Author + information
- Received December 31, 2000
- Revision received May 1, 2001
- Accepted June 1, 2001
- Published online September 1, 2001.
- Michael G Shlipak, MD, MPH∗,†,‡,* (, )
- Joel A Simon, MD, MPH∗,†,‡,
- Deborah Grady, MD, MPH∗,†,‡,
- Feng Lin, MS‡,
- Nanette K Wenger, MD, FACC§,
- Curt D Furberg, MD, PhD∥,
- for the Heart and Estrogen/progestin Replacement Study (HERS) Investigators
- ↵*Reprint requests and correspondence: Dr. Michael G. Shlipak, General Internal Medicine Section (111A-1), Veterans Affairs Medical Center, 4150 Clement Street, San Francisco, California 94121
This study sought to determine the independent association of renal insufficiency with cardiovascular risk among women with known coronary heart disease (CHD).
Although patients with end-stage renal disease and proteinuria are at high risk for cardiovascular events, little is known about the cardiovascular risk associated with moderate renal insufficiency.
The Heart and Estrogen/progestin Replacement Study (HERS) was a clinical trial among 2,763 women with coronary disease who were randomized to conjugated estrogen plus progestins or identical placebo and followed for a mean of 4.1 years. Women were categorized as having normal renal function (creatinine < 1.2 mg/dl; n = 2,012), mild renal insufficiency (1.2 mg/dl to 1.4 mg/dl; n = 567) and moderate renal insufficiency (>1.4 mg/dl; n = 182). We examined the independent association of renal function with incident cardiovascular events including CHD death, nonfatal myocardial infarction, hospitalization for unstable angina, stroke and transient ischemic attacks.
Compared with women with normal renal function, those with mild and moderate renal insufficiency were older, more likely to be black, have a history of hypertension and diabetes and have higher serum levels of triglycerides and lipoprotein(a). After multivariate adjustment, both mild (relative hazards [RH] = 1.24; 95% confidence interval [CI]: 1.0 to 1.5) and moderate renal insufficiency (RH = 1.57; 95% CI: 1.2 to 2.1) were independently associated with increased risk for cardiovascular events compared with women with normal renal function.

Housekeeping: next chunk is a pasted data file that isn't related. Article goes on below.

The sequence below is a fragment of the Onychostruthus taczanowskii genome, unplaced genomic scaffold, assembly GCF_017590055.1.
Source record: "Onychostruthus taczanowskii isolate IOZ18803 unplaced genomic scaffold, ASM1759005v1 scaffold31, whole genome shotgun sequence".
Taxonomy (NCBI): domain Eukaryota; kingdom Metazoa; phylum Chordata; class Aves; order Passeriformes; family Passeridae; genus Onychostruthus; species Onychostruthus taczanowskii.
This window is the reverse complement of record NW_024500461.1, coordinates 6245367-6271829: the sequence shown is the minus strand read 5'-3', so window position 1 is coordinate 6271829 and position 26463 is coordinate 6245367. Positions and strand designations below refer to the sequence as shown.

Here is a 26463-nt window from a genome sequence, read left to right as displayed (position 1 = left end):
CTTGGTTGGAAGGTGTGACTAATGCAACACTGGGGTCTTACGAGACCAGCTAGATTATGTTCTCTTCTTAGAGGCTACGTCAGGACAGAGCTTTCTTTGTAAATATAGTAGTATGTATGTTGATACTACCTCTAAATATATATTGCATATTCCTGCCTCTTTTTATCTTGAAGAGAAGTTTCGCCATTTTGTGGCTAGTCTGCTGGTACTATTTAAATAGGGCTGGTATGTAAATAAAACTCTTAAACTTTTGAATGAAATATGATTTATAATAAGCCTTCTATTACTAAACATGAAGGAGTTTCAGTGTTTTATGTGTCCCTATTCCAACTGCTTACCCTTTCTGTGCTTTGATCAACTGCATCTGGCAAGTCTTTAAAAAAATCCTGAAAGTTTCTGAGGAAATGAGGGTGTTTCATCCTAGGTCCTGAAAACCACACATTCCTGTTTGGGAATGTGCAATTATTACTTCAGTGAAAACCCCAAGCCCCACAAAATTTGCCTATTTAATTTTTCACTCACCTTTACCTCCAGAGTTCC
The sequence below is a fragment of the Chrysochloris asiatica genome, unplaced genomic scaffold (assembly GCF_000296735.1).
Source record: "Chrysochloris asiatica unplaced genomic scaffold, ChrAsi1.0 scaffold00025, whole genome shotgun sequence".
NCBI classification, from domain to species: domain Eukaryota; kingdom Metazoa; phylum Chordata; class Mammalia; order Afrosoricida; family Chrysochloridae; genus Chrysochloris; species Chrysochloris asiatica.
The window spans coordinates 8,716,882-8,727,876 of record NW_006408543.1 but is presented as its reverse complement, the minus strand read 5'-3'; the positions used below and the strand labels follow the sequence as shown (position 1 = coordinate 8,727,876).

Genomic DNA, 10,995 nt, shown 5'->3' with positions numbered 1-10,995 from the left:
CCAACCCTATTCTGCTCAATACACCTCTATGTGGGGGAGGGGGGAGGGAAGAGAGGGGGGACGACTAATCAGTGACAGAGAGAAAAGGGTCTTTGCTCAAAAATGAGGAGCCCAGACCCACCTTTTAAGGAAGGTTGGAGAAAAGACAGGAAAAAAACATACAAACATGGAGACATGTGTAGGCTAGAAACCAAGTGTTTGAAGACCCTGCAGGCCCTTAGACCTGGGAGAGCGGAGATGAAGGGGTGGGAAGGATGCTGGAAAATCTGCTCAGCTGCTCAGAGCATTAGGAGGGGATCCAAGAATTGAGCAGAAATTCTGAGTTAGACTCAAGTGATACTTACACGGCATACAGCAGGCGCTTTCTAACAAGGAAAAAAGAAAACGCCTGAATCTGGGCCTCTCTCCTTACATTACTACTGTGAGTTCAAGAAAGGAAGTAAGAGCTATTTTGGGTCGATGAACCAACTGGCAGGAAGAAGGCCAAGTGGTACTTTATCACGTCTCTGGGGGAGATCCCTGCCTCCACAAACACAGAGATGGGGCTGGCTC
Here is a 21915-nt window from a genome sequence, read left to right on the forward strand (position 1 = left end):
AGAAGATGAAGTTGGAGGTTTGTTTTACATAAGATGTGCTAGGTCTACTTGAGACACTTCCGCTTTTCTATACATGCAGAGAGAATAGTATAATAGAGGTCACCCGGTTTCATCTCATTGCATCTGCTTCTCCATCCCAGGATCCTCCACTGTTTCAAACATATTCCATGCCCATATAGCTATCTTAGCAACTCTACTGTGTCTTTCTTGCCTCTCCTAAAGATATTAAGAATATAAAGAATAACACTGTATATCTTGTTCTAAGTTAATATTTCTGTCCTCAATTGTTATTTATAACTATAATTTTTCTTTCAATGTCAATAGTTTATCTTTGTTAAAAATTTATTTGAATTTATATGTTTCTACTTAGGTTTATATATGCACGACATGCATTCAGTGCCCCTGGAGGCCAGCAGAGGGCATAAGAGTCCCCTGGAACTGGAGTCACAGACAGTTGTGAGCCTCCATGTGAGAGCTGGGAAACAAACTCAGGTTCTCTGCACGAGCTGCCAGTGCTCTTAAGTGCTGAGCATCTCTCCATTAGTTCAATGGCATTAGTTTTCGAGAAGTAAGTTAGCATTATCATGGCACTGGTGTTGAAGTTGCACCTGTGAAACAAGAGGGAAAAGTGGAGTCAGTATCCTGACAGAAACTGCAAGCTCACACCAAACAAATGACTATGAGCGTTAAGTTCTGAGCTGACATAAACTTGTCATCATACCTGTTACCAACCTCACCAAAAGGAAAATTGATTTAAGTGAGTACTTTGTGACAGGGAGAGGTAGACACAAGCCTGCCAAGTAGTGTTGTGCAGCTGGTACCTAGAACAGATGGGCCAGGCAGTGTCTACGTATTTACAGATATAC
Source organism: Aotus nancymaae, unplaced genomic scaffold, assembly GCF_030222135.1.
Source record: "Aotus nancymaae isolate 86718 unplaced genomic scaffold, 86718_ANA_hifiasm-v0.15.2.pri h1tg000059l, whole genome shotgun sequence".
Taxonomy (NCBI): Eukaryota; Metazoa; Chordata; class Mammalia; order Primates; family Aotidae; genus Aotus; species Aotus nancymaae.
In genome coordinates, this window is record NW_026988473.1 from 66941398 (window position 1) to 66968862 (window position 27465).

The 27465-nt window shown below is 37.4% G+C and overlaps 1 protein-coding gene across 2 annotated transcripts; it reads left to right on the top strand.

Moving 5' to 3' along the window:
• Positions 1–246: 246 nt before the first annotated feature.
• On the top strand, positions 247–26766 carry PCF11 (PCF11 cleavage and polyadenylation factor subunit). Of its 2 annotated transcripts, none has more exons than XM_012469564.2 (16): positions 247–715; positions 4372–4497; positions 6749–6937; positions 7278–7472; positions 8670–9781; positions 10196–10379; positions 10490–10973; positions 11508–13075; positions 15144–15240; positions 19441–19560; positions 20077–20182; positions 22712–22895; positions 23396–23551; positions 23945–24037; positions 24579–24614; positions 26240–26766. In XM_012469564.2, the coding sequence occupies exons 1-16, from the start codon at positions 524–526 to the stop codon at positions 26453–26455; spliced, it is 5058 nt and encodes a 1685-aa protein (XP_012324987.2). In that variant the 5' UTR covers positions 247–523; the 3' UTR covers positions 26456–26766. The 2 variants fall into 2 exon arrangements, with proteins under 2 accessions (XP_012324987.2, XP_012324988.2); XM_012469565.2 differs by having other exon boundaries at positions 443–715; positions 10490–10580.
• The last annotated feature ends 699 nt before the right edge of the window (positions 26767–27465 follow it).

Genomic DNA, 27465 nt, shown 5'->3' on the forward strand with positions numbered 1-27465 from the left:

Renal insufficiency is an independent risk factor for cardiovascular events in postmenopausal women with known coronary artery disease. Renal function may add helpful information to CHD risk stratification.
☆ The Heart and Estrogen/progestin Replacement Study (HERS) and this analysis were funded by Wyeth-Ayerst Research (Radnor, Pennsylvania). Dr. Shlipak is a recipient of a Research Career Development Award from the Veterans Administration, Division of Health Services Research and Development.
- Received December 31, 2000.
- Revision received May 1, 2001.
- Accepted June 1, 2001.
- American College of Cardiology